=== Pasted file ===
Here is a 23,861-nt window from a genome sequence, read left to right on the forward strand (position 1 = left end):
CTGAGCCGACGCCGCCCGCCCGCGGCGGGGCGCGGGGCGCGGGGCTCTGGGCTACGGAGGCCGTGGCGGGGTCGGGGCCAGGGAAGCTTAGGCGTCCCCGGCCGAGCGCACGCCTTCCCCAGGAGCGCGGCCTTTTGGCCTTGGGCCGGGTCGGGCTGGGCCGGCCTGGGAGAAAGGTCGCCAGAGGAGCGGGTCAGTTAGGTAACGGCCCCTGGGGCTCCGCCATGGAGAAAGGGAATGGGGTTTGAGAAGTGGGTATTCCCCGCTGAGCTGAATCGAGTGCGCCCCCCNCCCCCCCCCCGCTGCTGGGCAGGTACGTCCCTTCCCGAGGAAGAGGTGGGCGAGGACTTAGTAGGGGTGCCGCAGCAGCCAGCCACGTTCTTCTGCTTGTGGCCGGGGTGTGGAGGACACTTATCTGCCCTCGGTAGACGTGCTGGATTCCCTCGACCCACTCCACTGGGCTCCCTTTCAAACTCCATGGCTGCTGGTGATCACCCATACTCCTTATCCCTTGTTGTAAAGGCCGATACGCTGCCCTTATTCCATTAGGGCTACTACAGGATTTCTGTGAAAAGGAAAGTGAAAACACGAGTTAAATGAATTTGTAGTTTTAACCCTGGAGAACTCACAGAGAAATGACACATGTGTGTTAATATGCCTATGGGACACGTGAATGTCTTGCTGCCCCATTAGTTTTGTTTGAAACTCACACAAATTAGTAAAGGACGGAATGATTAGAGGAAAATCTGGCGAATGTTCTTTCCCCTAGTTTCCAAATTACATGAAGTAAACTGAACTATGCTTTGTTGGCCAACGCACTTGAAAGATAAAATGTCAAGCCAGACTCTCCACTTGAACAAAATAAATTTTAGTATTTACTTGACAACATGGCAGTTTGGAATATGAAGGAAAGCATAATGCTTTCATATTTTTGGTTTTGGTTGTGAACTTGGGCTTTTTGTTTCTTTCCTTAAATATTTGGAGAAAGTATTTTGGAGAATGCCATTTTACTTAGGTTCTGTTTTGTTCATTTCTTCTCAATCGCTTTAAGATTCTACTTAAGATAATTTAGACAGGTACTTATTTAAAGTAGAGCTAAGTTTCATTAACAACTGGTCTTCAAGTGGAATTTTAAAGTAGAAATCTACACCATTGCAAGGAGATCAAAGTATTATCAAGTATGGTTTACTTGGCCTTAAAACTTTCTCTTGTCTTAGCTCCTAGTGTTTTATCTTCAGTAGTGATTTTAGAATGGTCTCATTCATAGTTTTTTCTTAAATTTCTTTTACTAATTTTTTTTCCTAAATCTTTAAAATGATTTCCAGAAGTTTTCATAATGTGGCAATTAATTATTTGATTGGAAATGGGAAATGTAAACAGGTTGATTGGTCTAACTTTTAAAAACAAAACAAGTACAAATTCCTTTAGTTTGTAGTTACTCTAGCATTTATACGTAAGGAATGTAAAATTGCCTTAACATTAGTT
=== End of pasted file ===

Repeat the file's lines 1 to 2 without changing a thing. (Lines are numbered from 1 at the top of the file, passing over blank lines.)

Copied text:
Here is a 23,861-nt window from a genome sequence, read left to right on the forward strand (position 1 = left end):
CTGAGCCGACGCCGCCCGCCCGCGGCGGGGCGCGGGGCGCGGGGCTCTGGGCTACGGAGGCCGTGGCGGGGTCGGGGCCAGGGAAGCTTAGGCGTCCCCGGCCGAGCGCACGCCTTCCCCAGGAGCGCGGCCTTTTGGCCTTGGGCCGGGTCGGGCTGGGCCGGCCTGGGAGAAAGGTCGCCAGAGGAGCGGGTCAGTTAGGTAACGGCCCCTGGGGCTCCGCCATGGAGAAAGGGAATGGGGTTTGAGAAGTGGGTATTCCCCGCTGAGCTGAATCGAGTGCGCCCCCCNCCCCCCCCCCGCTGCTGGGCAGGTACGTCCCTTCCCGAGGAAGAGGTGGGCGAGGACTTAGTAGGGGTGCCGCAGCAGCCAGCCACGTTCTTCTGCTTGTGGCCGGGGTGTGGAGGACACTTATCTGCCCTCGGTAGACGTGCTGGATTCCCTCGACCCACTCCACTGGGCTCCCTTTCAAACTCCATGGCTGCTGGTGATCACCCATACTCCTTATCCCTTGTTGTAAAGGCCGATACGCTGCCCTTATTCCATTAGGGCTACTACAGGATTTCTGTGAAAAGGAAAGTGAAAACACGAGTTAAATGAATTTGTAGTTTTAACCCTGGAGAACTCACAGAGAAATGACACATGTGTGTTAATATGCCTATGGGACACGTGAATGTCTTGCTGCCCCATTAGTTTTGTTTGAAACTCACACAAATTAGTAAAGGACGGAATGATTAGAGGAAAATCTGGCGAATGTTCTTTCCCCTAGTTTCCAAATTACATGAAGTAAACTGAACTATGCTTTGTTGGCCAACGCACTTGAAAGATAAAATGTCAAGCCAGACTCTCCACTTGAACAAAATAAATTTTAGTATTTACTTGACAACATGGCAGTTTGGAATATGAAGGAAAGCATAATGCTTTCATATTTTTGGTTTTGGTTGTGAACTTGGGCTTTTTGTTTCTTTCCTTAAATATTTGGAGAAAGTATTTTGGAGAATGCCATTTTACTTAGGTTCTGTTTTGTTCATTTCTTCTCAATCGCTTTAAGATTCTACTTAAGATAATTTAGACAGGTACTTATTTAAAGTAGAGCTAAGTTTCATTAACAACTGGTCTTCAAGTGGAATTTTAAAGTAGAAATCTACACCATTGCAAGGAGATCAAAGTATTATCAAGTATGGTTTACTTGGCCTTAAAACTTTCTCTTGTCTTAGCTCCTAGTGTTTTATCTTCAGTAGTGATTTTAGAATGGTCTCATTCATAGTTTTTTCTTAAATTTCTTTTACTAATTTTTTTTCCTAAATCTTTAAAATGATTTCCAGAAGTTTTCATAATGTGGCAATTAATTATTTGATTGGAAATGGGAAATGTAAACAGGTTGATTGGTCTAACTTTTAAAAACAAAACAAGTACAAATTCCTTTAGTTTGTAGTTACTCTAGCATTTATACGTAAGGAATGTAAAATTGCCTTAACATTAGTT